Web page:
HuGENet

HuGENet Workshop on Assessment of Cumulative Evidence on Genetic Associations: International Workshop held in Venice ( Italy) on 9-10 November 2006

Many gene variants have been assessed in relation to a wide range of outcomes, and an increasing number of genetic factors are being investigated in relation to any one specific outcome. For decision making, it would be valuable to integrate evidence for different genetic factors for one outcome, and for multiple outcomes in relation to a specific genetic factor. The publication of synopses of the cumulative evidence on genetics and population health in specific fields could address a gap resulting from the fact that systematic reviews and meta-analyses tend to focus only on one or a few specific gene-disease associations at a time. However, a prerequisite is to agree on widely acceptable criteria for assessing cumulative evidence.

Several assessment schemes have been proposed (1-8), but some overlap with the assessment of single studies, and the schemes differ from one another. Considerations for inferring causation from observational studies of associations between exposures and disease were proposed in the 1960s (9, 10) and have been modified for different field of epidemiological investigation (11-13). However, the relevance of these considerations to current and evolving challenges of human genome epidemiology needs to be assessed.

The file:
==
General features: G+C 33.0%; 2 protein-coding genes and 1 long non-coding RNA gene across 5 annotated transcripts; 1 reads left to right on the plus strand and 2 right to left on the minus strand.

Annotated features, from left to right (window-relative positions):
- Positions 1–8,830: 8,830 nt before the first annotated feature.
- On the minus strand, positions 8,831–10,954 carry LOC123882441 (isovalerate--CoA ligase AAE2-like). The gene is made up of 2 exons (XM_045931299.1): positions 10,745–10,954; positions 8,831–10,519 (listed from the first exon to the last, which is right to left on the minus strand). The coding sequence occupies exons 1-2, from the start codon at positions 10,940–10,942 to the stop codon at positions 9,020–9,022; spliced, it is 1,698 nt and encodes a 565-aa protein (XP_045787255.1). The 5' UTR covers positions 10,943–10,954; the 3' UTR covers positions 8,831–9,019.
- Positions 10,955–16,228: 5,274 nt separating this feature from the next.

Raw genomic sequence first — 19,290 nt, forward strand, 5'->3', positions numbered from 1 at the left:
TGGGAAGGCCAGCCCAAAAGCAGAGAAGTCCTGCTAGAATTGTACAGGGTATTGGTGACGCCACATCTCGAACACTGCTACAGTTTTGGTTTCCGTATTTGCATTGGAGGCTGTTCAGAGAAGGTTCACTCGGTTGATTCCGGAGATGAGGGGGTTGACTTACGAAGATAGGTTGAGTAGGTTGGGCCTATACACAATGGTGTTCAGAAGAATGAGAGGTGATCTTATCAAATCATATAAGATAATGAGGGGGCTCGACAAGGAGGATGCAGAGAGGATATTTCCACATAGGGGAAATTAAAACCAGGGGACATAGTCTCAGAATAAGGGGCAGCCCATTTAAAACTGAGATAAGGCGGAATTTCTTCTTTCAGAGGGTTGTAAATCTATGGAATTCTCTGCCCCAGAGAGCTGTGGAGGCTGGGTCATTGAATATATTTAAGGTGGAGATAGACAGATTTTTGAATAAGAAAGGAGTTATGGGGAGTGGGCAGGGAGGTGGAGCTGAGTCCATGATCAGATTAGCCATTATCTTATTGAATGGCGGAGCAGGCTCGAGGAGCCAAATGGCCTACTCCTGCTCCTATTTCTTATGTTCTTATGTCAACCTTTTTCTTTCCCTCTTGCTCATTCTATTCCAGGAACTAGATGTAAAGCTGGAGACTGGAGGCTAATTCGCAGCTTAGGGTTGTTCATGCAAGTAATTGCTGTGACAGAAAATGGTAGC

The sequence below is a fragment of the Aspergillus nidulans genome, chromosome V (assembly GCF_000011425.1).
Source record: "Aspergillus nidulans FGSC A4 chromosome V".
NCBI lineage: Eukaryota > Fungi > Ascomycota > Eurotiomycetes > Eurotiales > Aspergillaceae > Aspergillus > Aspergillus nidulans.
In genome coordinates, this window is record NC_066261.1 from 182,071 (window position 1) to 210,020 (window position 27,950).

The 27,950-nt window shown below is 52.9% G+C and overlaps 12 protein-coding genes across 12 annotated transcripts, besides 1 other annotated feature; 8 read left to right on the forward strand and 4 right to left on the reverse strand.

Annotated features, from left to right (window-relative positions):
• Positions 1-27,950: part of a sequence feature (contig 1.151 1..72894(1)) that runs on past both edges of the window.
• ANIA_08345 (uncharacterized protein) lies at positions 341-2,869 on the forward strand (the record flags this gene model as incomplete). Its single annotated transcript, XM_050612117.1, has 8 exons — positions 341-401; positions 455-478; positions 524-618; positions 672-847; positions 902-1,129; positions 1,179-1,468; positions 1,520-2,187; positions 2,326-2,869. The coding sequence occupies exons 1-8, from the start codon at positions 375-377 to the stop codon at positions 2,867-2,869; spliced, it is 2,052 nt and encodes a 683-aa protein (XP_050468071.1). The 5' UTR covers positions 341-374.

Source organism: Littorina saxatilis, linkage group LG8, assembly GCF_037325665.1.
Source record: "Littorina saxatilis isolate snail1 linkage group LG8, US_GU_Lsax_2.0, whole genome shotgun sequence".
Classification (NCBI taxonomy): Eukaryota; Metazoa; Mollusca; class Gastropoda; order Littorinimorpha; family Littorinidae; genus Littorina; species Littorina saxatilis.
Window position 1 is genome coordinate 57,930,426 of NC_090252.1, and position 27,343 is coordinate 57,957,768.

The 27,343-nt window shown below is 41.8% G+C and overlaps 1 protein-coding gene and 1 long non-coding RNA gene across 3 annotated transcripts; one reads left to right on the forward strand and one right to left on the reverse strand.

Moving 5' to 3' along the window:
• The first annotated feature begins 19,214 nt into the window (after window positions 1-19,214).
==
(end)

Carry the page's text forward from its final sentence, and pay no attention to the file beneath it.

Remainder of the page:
Following the initial meeting of the Network of Networks in October 2005 (14), a HuGE Net Working Group on the Assessment of Evidence was established. This Group reviewed evidence on assessment and grading schemes from other biomedical fields, and discussed options for developing schemes specific to genetic associations. A workshop was organized in Venice on November 9-10, 2006 where a multi-disciplinary panel of around 25 experts discussed these issues. The panel discussed existing assessment schemes from other fields, experiences of developing synopses of cumulative evidence on diverse diseases, attempts to link human genome epidemiology with other biological and experimental evidence relevant to acute, infectious, and chronic diseases, the framework for causal inference, and methods for the efficient assessment of quantity and quality of cumulative evidence.

An initial set of guidelines was agreed and will be refined over the coming months. The workshop presentations will shortly be made available on the Canadian HuGENet Coordinating Centre website (www.hugenet.ca). The development of a system of assessment of cumulative evidence on genetic associations and related interactions is likely to be iterative, and will be informed by further experience gained in developing synopses of cumulative evidence (15). In addition, further work is ongoing about linking these guidelines with biological and experimental evidence.

The workshop was in five sessions and material from these can accessed by clicking on the session titles below.

Session Content
1
Setting the stage: what we know and what others have done
2
Experiences of developing synopses of cumulative evidence on diverse diseases